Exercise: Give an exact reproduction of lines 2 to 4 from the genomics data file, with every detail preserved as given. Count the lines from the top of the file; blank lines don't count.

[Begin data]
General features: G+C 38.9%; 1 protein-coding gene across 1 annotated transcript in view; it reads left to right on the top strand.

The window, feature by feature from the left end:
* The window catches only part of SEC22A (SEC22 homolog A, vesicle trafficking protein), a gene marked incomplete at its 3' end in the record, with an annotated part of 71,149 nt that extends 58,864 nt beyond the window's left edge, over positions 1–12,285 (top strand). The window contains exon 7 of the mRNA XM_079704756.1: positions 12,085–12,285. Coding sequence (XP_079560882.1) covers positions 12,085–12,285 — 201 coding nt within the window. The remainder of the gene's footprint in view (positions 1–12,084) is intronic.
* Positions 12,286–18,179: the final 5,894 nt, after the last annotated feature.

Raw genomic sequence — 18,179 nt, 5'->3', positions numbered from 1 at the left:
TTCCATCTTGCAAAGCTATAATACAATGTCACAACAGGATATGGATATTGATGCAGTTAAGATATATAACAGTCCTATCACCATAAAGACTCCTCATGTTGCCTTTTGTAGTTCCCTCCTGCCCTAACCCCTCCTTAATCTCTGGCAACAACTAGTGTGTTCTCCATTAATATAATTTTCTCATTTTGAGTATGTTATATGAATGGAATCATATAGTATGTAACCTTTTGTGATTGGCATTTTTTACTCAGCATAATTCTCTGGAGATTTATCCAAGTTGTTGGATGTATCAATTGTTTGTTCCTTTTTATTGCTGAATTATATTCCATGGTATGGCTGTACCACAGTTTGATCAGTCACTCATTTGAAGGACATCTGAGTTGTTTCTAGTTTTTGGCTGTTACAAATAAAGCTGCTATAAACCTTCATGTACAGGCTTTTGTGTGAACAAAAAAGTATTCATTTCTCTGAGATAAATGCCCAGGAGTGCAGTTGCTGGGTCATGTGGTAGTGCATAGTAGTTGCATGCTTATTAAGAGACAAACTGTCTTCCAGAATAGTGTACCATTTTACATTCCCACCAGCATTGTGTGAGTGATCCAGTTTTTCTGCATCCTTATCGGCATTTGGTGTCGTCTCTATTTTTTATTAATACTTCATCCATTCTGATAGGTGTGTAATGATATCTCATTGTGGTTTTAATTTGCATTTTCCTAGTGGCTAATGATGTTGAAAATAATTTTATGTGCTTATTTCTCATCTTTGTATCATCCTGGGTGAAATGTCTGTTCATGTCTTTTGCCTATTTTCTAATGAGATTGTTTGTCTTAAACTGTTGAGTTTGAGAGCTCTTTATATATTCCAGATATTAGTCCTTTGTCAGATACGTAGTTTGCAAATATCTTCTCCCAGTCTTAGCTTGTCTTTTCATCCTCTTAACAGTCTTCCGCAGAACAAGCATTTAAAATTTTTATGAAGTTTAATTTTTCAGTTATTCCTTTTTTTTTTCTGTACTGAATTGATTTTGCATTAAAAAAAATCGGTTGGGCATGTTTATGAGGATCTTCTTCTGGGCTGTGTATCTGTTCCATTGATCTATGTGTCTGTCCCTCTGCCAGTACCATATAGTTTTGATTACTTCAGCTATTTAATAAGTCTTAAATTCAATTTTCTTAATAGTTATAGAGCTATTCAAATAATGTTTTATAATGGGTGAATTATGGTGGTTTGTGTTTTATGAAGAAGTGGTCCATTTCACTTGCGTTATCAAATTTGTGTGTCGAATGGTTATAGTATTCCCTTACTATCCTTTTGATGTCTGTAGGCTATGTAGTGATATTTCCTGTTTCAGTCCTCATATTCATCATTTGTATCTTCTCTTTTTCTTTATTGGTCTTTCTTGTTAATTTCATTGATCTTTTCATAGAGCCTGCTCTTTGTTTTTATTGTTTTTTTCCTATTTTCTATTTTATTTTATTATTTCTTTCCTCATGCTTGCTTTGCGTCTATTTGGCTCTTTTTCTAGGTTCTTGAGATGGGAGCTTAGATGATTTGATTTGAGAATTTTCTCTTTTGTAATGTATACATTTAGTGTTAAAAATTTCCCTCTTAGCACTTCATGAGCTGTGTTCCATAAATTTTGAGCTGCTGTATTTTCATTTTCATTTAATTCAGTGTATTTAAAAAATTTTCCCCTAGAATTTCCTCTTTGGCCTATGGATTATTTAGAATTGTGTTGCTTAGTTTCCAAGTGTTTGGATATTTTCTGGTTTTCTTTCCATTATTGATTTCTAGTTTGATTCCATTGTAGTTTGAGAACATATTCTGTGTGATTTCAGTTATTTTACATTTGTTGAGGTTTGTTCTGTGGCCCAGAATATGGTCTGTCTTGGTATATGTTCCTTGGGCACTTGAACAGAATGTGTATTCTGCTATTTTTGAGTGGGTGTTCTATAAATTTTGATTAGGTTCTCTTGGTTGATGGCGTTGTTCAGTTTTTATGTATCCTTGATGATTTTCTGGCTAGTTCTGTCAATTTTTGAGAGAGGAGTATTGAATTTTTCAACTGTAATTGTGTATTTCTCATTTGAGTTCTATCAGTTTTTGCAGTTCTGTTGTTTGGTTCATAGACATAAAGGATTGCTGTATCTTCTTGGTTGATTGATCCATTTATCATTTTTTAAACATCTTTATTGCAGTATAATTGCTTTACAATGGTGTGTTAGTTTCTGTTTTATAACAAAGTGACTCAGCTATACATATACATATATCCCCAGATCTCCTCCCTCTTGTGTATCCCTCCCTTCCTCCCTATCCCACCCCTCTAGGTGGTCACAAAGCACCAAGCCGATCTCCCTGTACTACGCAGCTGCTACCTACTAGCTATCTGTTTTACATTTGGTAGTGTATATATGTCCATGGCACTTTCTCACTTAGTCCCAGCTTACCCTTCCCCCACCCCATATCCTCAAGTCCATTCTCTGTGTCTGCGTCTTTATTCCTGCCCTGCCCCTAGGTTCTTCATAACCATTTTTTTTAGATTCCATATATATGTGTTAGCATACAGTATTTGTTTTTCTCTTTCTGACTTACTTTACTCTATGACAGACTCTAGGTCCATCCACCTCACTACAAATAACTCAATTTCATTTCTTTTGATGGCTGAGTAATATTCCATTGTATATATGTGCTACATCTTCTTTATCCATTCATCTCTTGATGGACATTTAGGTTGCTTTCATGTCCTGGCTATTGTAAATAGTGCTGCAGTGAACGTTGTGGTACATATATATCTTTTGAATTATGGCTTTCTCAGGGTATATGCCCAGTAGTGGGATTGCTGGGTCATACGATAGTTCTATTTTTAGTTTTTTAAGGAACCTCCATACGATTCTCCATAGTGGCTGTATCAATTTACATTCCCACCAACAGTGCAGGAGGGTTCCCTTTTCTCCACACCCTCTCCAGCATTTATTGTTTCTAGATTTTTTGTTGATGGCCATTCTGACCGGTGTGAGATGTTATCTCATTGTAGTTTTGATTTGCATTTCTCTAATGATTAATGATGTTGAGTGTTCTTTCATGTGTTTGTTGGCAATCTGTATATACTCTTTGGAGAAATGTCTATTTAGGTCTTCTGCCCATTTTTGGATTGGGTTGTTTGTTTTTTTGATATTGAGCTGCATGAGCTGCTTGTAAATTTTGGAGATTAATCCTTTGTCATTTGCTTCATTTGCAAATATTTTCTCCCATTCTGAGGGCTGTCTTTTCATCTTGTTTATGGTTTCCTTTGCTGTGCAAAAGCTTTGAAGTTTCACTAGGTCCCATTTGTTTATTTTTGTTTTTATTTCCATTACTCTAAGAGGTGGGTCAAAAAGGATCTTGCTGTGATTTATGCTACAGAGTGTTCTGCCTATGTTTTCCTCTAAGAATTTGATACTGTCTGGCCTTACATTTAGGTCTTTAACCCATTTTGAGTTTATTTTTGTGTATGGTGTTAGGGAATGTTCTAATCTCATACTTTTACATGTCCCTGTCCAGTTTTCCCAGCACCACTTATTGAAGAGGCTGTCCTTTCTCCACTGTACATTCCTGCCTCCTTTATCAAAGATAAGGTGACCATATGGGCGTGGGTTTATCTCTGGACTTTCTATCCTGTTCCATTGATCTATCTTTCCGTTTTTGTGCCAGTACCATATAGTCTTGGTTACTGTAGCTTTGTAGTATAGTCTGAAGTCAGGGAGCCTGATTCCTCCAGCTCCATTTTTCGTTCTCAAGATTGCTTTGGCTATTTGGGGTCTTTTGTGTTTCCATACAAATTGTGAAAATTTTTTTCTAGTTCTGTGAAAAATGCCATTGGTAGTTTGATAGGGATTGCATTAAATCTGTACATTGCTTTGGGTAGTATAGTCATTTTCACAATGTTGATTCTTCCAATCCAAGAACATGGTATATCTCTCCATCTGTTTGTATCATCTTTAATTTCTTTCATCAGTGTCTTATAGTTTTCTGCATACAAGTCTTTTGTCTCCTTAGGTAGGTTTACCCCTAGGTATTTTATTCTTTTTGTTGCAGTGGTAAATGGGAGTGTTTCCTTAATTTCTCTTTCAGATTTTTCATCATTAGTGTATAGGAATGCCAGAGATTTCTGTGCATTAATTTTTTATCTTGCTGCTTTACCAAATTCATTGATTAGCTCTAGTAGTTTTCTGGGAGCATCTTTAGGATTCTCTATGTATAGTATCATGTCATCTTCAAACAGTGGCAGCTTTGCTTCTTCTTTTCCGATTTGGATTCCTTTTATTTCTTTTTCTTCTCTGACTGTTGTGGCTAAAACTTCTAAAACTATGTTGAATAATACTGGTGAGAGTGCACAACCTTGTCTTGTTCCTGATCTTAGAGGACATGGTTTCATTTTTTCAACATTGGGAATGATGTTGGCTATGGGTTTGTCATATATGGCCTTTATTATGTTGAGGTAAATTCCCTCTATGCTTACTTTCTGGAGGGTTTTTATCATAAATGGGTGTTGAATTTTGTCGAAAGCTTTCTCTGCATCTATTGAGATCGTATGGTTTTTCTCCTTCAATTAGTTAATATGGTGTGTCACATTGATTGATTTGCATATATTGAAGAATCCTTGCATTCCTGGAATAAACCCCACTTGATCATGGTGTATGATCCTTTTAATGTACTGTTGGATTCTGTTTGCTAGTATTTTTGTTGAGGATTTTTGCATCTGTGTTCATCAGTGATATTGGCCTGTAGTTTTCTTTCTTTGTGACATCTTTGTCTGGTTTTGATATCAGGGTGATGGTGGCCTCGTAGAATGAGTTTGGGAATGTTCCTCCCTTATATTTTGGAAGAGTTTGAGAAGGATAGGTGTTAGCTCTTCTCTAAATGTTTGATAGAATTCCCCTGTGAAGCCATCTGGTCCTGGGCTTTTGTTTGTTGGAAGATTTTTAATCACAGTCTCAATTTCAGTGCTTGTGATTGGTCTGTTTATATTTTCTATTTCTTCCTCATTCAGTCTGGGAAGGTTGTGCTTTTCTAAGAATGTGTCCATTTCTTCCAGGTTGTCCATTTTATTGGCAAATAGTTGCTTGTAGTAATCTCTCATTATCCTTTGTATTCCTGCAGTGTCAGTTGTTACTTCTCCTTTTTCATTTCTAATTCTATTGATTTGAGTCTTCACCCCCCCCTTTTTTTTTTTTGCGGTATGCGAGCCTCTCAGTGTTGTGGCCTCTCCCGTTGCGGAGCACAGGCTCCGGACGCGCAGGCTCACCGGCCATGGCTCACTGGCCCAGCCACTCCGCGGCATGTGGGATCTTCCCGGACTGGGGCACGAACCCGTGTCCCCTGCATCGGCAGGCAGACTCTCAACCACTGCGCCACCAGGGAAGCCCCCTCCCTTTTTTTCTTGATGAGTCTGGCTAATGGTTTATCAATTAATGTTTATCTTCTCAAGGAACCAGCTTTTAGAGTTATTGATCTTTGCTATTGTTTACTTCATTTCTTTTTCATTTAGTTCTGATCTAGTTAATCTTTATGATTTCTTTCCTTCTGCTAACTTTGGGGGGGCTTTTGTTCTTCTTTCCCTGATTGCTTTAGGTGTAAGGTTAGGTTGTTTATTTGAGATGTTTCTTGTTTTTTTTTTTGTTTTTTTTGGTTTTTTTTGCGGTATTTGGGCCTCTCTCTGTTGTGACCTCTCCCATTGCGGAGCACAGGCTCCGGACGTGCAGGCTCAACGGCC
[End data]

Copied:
The window, feature by feature from the left end:
* The window catches only part of SEC22A (SEC22 homolog A, vesicle trafficking protein), a gene marked incomplete at its 3' end in the record, with an annotated part of 71,149 nt that extends 58,864 nt beyond the window's left edge, over positions 1–12,285 (top strand). The window contains exon 7 of the mRNA XM_079704756.1: positions 12,085–12,285. Coding sequence (XP_079560882.1) covers positions 12,085–12,285 — 201 coding nt within the window. The remainder of the gene's footprint in view (positions 1–12,084) is intronic.
* Positions 12,286–18,179: the final 5,894 nt, after the last annotated feature.